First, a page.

The message seems to be: we’re a tech company now, just one with an underlying, world-class car-making operation. To you and me, this seems an odd approach, but perhaps it’s necessary. Software is the new theatre of war for premium brands. We’re at the top of the S-curve for old-fashioned engineering, and ever-increasing data transmission rates are redefining in-car connectivity. Even Porsche is talking about the ‘software-defined vehicle’, so if you’re launching a business-class saloon in 2023, it needs to shimmer with tech.
Equally, if any BMW model needs to function as a chronological trapdoor back to more romantic times of uncomplicated driving satisfaction and three-box elegance, it’s the 5 Series. And therefore also this i5. So, when you’re not gaming, does it manage this?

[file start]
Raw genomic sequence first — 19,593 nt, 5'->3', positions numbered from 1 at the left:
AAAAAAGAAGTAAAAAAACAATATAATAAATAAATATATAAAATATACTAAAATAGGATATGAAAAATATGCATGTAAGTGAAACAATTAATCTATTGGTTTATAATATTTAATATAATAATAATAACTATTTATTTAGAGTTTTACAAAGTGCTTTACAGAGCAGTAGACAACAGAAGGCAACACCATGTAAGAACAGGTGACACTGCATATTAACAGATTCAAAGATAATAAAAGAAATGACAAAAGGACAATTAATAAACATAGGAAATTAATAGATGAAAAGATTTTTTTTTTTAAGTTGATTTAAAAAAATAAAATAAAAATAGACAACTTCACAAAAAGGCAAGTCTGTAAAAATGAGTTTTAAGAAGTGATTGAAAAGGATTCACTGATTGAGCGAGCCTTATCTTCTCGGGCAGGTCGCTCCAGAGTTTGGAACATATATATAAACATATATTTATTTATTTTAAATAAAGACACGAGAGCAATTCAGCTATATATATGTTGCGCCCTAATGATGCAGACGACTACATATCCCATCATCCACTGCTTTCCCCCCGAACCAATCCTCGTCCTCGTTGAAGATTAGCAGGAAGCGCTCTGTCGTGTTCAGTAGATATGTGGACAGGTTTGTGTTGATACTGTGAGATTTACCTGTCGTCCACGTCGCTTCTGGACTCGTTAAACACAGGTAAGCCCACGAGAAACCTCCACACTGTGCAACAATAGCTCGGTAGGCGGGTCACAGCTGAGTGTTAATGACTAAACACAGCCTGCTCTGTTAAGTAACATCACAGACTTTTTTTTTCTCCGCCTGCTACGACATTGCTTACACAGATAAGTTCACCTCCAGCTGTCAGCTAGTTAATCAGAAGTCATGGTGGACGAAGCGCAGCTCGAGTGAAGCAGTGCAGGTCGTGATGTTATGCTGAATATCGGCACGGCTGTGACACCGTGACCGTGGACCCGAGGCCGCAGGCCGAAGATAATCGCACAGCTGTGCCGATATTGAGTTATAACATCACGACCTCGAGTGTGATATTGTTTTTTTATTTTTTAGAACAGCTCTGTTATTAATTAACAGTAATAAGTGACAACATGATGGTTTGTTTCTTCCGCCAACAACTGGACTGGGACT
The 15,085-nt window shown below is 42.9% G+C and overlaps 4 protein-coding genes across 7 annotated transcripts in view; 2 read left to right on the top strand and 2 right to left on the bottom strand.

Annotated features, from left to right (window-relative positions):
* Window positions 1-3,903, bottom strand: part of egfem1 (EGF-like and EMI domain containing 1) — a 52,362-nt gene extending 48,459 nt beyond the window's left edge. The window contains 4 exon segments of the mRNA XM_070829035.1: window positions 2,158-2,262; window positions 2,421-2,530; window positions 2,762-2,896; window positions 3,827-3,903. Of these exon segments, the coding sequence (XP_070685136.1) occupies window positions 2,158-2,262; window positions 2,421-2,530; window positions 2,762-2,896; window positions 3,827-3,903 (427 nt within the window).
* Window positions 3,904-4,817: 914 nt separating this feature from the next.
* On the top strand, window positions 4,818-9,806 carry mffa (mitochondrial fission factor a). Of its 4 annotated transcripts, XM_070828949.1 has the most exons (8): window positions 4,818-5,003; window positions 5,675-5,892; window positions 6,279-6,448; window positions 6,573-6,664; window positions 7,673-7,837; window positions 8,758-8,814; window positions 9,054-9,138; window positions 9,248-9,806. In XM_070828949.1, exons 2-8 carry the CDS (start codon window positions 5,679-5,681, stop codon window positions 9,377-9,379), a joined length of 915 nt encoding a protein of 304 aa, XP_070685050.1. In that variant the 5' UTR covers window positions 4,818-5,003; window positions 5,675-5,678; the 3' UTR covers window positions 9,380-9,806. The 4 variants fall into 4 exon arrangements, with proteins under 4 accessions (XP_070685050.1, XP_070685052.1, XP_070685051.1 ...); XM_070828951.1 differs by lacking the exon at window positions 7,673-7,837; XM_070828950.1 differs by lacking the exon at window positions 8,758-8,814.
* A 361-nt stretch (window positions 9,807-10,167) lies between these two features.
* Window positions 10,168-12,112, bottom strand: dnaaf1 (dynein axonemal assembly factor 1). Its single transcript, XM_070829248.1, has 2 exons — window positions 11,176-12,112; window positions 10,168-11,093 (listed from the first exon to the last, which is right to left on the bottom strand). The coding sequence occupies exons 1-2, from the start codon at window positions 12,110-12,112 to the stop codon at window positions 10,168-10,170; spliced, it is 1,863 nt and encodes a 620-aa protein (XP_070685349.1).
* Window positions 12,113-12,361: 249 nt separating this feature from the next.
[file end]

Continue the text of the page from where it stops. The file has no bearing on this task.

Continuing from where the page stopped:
The good news is it mostly does, with some caveats. A few hours on Portuguese roads showed that the i5 is comfortably sweeter to drive than the Mercedes EQE. It is heavy but it has balance and verve to spare. It handles like a traditional, longitudinally engined 5 Series, can be guided on the throttle, has generous straight-line performance and is easy to place on the road. On the inside, it’s less opulent than its main rival, perhaps, but it’s more spacious, and also more convincing in that feeling of deep-seated cabin quality that BMW currently does so well. Then there is the way this car ghosts from A to B.
Even on 21-inch alloy wheels, our i5 eDrive40 test car rides sublimely. In a blind test, you might even convince yourself you’re travelling in a full flagship in the mould of an S-Class or 7 Series.
With a slim, 84.4kWh battery spread out under the floor, this is an especially beefy 5 Series – at 2130kg it weighs 425kg more than the 520i – but engineers can use mass to calm primary ride and BMW hasn’t passed up the opportunity. Progress is blissfully unruffled at times – even if, as is BMW’s way, there isn’t much lavish, long-wave float, just levelness.